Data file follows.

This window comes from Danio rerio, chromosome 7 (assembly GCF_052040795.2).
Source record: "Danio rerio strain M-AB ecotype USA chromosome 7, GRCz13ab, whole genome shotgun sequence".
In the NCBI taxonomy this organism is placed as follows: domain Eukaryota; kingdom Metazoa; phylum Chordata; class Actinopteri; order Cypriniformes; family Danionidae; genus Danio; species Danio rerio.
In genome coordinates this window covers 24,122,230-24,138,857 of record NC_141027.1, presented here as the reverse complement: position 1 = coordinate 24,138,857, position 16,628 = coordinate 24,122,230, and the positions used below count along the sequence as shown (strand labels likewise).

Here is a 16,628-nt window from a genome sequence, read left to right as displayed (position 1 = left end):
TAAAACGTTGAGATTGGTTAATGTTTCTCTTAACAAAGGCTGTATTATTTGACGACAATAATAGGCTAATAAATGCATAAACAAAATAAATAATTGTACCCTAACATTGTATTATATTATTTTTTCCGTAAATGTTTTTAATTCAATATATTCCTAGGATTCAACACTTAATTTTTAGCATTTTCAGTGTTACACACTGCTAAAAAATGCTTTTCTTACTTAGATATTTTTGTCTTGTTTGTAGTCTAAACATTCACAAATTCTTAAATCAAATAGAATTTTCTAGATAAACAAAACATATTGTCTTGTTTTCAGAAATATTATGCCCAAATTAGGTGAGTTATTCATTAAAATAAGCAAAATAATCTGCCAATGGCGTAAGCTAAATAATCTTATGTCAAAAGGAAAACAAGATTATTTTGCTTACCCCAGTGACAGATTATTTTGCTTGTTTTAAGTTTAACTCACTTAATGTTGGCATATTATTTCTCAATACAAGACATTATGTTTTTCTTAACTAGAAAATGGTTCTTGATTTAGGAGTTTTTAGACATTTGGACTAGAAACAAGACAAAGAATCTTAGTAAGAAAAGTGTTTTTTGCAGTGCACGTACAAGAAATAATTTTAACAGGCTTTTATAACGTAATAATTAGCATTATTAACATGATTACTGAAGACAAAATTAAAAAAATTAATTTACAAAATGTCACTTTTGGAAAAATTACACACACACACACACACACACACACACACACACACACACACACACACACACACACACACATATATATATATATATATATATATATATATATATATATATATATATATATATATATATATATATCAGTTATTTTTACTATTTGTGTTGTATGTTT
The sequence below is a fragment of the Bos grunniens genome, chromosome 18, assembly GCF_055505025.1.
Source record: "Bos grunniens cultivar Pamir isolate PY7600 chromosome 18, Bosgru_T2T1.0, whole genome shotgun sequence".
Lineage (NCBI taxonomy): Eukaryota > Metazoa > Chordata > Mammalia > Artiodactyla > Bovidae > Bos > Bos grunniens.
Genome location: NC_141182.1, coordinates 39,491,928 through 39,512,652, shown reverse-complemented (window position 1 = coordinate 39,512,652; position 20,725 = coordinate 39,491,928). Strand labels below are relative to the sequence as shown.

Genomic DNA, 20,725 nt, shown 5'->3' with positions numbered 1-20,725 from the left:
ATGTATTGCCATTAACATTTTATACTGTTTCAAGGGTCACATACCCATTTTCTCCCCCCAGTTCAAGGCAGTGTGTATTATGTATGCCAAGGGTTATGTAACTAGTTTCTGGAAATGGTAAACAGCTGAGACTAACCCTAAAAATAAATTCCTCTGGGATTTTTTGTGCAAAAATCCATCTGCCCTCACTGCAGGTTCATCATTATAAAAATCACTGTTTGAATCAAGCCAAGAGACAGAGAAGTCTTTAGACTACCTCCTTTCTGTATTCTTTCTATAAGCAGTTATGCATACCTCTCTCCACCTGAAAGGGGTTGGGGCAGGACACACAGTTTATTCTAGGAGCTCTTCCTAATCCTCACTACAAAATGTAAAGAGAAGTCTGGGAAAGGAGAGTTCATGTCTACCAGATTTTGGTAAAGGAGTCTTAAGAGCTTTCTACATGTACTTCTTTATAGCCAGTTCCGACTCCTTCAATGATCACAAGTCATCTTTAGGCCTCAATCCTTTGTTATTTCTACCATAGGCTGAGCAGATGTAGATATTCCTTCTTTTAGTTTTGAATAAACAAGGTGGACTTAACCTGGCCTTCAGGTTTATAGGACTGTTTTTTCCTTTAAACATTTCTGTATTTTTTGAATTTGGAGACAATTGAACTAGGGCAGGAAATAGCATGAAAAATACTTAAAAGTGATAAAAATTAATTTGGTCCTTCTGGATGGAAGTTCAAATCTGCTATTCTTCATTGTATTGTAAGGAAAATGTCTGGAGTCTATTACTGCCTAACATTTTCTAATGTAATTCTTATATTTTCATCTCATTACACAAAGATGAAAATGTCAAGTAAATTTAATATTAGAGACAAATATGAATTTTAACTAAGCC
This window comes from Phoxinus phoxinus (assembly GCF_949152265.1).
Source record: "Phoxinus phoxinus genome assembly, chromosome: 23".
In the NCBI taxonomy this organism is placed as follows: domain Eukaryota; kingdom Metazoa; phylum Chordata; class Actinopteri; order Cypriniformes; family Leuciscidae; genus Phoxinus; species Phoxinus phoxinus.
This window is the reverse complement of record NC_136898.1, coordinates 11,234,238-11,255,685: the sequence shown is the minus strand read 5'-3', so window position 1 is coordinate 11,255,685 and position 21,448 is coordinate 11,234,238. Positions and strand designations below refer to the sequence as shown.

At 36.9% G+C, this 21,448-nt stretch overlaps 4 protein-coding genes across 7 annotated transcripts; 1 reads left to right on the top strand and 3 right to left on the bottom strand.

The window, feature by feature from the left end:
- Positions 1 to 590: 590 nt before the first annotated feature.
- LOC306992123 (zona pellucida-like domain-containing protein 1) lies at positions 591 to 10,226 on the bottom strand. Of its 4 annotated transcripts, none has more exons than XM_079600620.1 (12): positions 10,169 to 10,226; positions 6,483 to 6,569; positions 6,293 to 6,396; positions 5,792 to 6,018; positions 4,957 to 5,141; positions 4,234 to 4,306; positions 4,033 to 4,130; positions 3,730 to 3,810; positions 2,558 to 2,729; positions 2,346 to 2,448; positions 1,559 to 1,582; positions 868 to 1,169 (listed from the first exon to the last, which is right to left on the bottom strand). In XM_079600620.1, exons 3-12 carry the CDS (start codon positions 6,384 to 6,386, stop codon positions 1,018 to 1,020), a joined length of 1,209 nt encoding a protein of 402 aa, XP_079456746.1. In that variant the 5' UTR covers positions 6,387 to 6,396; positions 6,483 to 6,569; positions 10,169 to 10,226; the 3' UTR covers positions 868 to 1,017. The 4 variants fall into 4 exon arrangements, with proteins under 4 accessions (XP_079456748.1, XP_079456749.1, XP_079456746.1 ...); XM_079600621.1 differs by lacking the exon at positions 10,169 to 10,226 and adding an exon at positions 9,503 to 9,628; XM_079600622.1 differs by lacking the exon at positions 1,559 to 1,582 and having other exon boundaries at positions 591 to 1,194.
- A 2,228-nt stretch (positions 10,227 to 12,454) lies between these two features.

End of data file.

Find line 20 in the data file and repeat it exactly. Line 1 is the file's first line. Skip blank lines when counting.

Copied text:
- LOC306992123 (zona pellucida-like domain-containing protein 1) lies at positions 591 to 10,226 on the bottom strand. Of its 4 annotated transcripts, none has more exons than XM_079600620.1 (12): positions 10,169 to 10,226; positions 6,483 to 6,569; positions 6,293 to 6,396; positions 5,792 to 6,018; positions 4,957 to 5,141; positions 4,234 to 4,306; positions 4,033 to 4,130; positions 3,730 to 3,810; positions 2,558 to 2,729; positions 2,346 to 2,448; positions 1,559 to 1,582; positions 868 to 1,169 (listed from the first exon to the last, which is right to left on the bottom strand). In XM_079600620.1, exons 3-12 carry the CDS (start codon positions 6,384 to 6,386, stop codon positions 1,018 to 1,020), a joined length of 1,209 nt encoding a protein of 402 aa, XP_079456746.1. In that variant the 5' UTR covers positions 6,387 to 6,396; positions 6,483 to 6,569; positions 10,169 to 10,226; the 3' UTR covers positions 868 to 1,017. The 4 variants fall into 4 exon arrangements, with proteins under 4 accessions (XP_079456748.1, XP_079456749.1, XP_079456746.1 ...); XM_079600621.1 differs by lacking the exon at positions 10,169 to 10,226 and adding an exon at positions 9,503 to 9,628; XM_079600622.1 differs by lacking the exon at positions 1,559 to 1,582 and having other exon boundaries at positions 591 to 1,194.